I would argue that yes, there is a place for pastoral leadership in the church and that leadership carries with it authority. Hebrews 13:7 says, “Have confidence in your leaders and respect their authority, because they keep watch over you as those who must give an account.” 1 Peter 5:5 says “you who are younger, submit yourselves to your elders.” In this context, the term “elder” is probably referring to the office (see 1 Peter 5:1-2). In the qualifications for overseers Paul says that an elder must “manage his own family well and see that his children obey him” since to do so demonstrates that he would be able to “manage” God’s church (1 Timothy 3:4-5). So, it seems, that God intended some hierarchy within the local church structure and that the members of that church should “submit” themselves to those leaders, holding them in high esteem (1 Thessalonians 5:12-13).

What is that nature of that authority?

First, we need to say what it is not. Jesus teaches an “upside down” kingdom. He instructs his disciples:

“You know that the rulers of the Gentiles lord it over them, and their high officials exercise authority over them. Not so with you. Instead, whoever wants to become great among you must be your servant, and whoever wants to be first must be your slave— just as the Son of Man did not come to be served, but to serve, and to give his life as a ransom for many.” (Matthew 20:25-28).

Similarly in the 1 Peter 5 passage referenced above Paul says that elders should lead “not pursuing dishonest gain… not lording it over those entrusted to you.” Church authority is not a power grab. It is not coercive. Submission to authorities is not something demanded by leaders, but something given voluntarily. Godly leadership looks a lot different from worldly leadership. Godly authority looks very different from worldly authority.

Authority exercised by pastors is also not independent. It is a secondary, derivative leadership. First, pastors must act in submission to Christ. There is only one Senior Pastor (Chief Shepherd) and He will hold all other under shepherds accountable (1 Peter 5:4). Second, pastors are subject to the Word. Preaching can be described as an “authoritative” action but that authority only goes so far. The Bible is authoritative but the interpretation is not. The sermon a pastor preaches can, and should be, evaluated by the hearers to ensure that it aligns with God’s revealed Word. A congregant who comes to me afterwards and tells me they think I misinterpreted a portion of Scripture is not disrespecting my authority, since my interpretation wasn’t authoritative anyway. We are both subject to the Scriptures. If I were convinced my interpretation was correct my aim would be to convince the congregant, not simply tell them to defer to me because I am an “authoritative teacher.” Third, church leaders submit themselves to the church, in a sense, since the church must watch the life and teaching of the pastor to ensure that they remain eligible for church leadership per the requirements of 1 Timothy and Titus.**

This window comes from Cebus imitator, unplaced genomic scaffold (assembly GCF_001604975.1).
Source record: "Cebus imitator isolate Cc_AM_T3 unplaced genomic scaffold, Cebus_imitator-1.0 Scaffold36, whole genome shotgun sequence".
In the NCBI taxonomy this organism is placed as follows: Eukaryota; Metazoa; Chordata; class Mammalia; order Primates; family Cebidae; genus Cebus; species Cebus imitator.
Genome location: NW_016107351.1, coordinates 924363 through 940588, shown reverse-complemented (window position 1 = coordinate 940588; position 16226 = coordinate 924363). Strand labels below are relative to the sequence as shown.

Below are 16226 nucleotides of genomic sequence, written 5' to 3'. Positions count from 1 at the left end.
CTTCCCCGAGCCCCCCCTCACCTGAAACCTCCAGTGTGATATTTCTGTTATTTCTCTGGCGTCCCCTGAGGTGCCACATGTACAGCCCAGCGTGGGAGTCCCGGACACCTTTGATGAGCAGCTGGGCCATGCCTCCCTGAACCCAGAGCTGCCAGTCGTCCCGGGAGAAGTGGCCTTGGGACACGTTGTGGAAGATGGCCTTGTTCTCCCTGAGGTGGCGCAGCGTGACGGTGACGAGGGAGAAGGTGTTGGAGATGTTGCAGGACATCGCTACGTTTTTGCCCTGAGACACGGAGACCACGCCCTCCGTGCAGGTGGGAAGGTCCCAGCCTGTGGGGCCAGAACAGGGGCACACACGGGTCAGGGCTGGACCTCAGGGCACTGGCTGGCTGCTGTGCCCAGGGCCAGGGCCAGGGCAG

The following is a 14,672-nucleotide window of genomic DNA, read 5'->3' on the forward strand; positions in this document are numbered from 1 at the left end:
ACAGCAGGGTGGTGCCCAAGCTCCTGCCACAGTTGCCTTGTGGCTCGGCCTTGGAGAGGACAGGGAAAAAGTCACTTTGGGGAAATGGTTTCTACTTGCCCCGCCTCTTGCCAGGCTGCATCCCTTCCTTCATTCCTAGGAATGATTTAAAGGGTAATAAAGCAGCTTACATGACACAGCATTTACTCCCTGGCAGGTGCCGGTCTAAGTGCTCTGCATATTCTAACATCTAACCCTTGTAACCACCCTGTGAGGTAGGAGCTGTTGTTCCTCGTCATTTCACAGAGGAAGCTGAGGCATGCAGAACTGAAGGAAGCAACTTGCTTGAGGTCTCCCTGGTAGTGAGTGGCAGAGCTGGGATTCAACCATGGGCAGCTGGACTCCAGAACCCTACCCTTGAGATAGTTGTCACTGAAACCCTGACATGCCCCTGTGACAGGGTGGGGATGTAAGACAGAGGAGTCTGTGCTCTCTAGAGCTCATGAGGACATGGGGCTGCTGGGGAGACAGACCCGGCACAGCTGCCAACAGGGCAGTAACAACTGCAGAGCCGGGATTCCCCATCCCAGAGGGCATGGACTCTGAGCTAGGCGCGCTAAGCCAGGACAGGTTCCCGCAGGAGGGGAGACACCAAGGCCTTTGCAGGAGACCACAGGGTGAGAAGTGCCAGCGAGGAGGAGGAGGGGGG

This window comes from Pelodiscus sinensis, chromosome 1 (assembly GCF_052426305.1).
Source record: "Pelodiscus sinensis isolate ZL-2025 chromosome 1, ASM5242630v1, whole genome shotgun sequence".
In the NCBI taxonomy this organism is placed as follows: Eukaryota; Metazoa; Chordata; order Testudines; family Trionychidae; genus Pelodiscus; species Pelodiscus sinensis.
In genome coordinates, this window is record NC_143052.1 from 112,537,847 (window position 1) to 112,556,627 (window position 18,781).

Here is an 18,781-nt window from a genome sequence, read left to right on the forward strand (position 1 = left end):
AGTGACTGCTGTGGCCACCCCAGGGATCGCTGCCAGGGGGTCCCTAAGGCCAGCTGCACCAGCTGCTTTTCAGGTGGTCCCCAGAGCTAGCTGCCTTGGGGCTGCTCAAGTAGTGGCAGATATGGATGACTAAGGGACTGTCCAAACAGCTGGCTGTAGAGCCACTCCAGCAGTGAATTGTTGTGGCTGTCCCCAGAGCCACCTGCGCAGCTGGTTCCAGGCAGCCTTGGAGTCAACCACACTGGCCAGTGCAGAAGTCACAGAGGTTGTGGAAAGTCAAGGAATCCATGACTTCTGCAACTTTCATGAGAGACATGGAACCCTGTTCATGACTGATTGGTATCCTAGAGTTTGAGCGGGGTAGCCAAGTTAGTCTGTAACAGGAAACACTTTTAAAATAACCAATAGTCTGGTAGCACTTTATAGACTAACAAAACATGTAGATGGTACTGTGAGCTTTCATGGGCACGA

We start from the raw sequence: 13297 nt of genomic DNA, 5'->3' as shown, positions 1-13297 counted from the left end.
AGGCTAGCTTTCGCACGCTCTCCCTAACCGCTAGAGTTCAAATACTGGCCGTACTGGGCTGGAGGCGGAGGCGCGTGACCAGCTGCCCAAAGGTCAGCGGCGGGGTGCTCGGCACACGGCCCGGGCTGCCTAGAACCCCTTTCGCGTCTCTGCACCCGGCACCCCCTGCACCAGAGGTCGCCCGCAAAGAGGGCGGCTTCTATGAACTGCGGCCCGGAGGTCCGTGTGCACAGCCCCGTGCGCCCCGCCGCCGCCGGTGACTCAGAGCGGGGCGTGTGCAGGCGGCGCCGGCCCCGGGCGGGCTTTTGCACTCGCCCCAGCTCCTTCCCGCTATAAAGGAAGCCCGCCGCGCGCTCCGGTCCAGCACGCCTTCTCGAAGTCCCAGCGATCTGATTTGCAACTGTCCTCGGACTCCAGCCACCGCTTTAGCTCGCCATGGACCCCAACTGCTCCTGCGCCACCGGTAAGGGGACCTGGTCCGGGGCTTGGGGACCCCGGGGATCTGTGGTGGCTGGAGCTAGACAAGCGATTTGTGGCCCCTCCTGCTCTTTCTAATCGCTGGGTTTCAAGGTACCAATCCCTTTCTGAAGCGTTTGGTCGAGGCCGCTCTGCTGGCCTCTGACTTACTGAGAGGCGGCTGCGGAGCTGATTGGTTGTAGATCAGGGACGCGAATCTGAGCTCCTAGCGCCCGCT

So what is the purpose of church authority? It is given for the building up of the body (Ephesians 4:11-13) and for the shepherding of the flock (1 Peter 5). The pastor is the servant following the example of Christ (Matthew 20:27-28). Pastors are to follow the example of Christ, giving of themselves for the sake of the church and doing all this as those under authority.

How do church leaders exercise their authority?

To say that pastors are fundamentally servants does not, however, flatten church structure, it just defines the way in which pastors and elders exercise leadership. Some “leadership” activities of pastors include guarding and transmitting sound doctrine (1 Tim 6:20; 2 Tim 1:13-14), appointing and installing leaders (2 Tim 2:1-2; Titus 1:5), shepherding the flock, which includes feeding with spiritual food and keeping out the wolves (Acts 20:28-31). Pastors and elders also bear much of the responsibility for church discipline (1 Corinthians 5:1-5; 13, 2 Thessalonians 3:6, 14-15; Matthew 18:17).